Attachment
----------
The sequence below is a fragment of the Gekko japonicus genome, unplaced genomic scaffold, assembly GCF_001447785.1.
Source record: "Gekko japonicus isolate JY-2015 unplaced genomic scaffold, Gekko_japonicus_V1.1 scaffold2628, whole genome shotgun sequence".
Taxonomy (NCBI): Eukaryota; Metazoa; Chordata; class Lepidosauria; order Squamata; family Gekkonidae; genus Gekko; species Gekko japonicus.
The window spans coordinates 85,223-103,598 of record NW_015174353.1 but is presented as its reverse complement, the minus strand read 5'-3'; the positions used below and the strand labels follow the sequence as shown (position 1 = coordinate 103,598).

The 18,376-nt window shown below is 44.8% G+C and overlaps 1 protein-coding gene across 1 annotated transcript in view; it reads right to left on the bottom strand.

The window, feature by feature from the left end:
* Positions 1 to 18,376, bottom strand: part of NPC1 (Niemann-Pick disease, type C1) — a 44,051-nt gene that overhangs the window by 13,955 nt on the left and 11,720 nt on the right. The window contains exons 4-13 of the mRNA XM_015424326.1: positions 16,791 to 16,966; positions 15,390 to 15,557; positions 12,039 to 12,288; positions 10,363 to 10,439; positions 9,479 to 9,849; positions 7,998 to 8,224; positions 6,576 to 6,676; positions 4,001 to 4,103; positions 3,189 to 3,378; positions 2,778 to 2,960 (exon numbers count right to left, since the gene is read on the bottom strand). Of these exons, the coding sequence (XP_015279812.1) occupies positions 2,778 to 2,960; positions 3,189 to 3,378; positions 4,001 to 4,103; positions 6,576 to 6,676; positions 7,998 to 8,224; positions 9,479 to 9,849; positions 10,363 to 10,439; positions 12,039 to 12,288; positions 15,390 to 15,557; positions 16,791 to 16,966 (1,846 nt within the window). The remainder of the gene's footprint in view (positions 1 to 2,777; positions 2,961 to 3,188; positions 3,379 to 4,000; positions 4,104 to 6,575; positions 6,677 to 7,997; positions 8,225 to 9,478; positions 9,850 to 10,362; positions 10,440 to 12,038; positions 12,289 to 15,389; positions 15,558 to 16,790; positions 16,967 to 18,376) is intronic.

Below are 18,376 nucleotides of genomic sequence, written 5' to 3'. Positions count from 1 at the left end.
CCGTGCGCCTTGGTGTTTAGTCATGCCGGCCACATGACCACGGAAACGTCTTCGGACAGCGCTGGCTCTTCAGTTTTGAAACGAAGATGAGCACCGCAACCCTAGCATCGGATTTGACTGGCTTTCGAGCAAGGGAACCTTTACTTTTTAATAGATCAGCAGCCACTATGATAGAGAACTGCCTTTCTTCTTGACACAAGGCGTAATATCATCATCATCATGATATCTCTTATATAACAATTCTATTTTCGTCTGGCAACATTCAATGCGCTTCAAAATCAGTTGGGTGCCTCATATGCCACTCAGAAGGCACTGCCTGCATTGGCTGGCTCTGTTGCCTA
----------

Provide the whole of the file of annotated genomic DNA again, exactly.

The sequence below is a fragment of the Gekko japonicus genome, unplaced genomic scaffold, assembly GCF_001447785.1.
Source record: "Gekko japonicus isolate JY-2015 unplaced genomic scaffold, Gekko_japonicus_V1.1 scaffold2628, whole genome shotgun sequence".
Taxonomy (NCBI): Eukaryota; Metazoa; Chordata; class Lepidosauria; order Squamata; family Gekkonidae; genus Gekko; species Gekko japonicus.
The window spans coordinates 85,223-103,598 of record NW_015174353.1 but is presented as its reverse complement, the minus strand read 5'-3'; the positions used below and the strand labels follow the sequence as shown (position 1 = coordinate 103,598).

The 18,376-nt window shown below is 44.8% G+C and overlaps 1 protein-coding gene across 1 annotated transcript in view; it reads right to left on the bottom strand.

The window, feature by feature from the left end:
* Positions 1 to 18,376, bottom strand: part of NPC1 (Niemann-Pick disease, type C1) — a 44,051-nt gene that overhangs the window by 13,955 nt on the left and 11,720 nt on the right. The window contains exons 4-13 of the mRNA XM_015424326.1: positions 16,791 to 16,966; positions 15,390 to 15,557; positions 12,039 to 12,288; positions 10,363 to 10,439; positions 9,479 to 9,849; positions 7,998 to 8,224; positions 6,576 to 6,676; positions 4,001 to 4,103; positions 3,189 to 3,378; positions 2,778 to 2,960 (exon numbers count right to left, since the gene is read on the bottom strand). Of these exons, the coding sequence (XP_015279812.1) occupies positions 2,778 to 2,960; positions 3,189 to 3,378; positions 4,001 to 4,103; positions 6,576 to 6,676; positions 7,998 to 8,224; positions 9,479 to 9,849; positions 10,363 to 10,439; positions 12,039 to 12,288; positions 15,390 to 15,557; positions 16,791 to 16,966 (1,846 nt within the window). The remainder of the gene's footprint in view (positions 1 to 2,777; positions 2,961 to 3,188; positions 3,379 to 4,000; positions 4,104 to 6,575; positions 6,677 to 7,997; positions 8,225 to 9,478; positions 9,850 to 10,362; positions 10,440 to 12,038; positions 12,289 to 15,389; positions 15,558 to 16,790; positions 16,967 to 18,376) is intronic.

Below are 18,376 nucleotides of genomic sequence, written 5' to 3'. Positions count from 1 at the left end.
CCGTGCGCCTTGGTGTTTAGTCATGCCGGCCACATGACCACGGAAACGTCTTCGGACAGCGCTGGCTCTTCAGTTTTGAAACGAAGATGAGCACCGCAACCCTAGCATCGGATTTGACTGGCTTTCGAGCAAGGGAACCTTTACTTTTTAATAGATCAGCAGCCACTATGATAGAGAACTGCCTTTCTTCTTGACACAAGGCGTAATATCATCATCATCATGATATCTCTTATATAACAATTCTATTTTCGTCTGGCAACATTCAATGCGCTTCAAAATCAGTTGGGTGCCTCATATGCCACTCAGAAGGCACTGCCTGCATTGGCTGGCTCTGTTGCCTA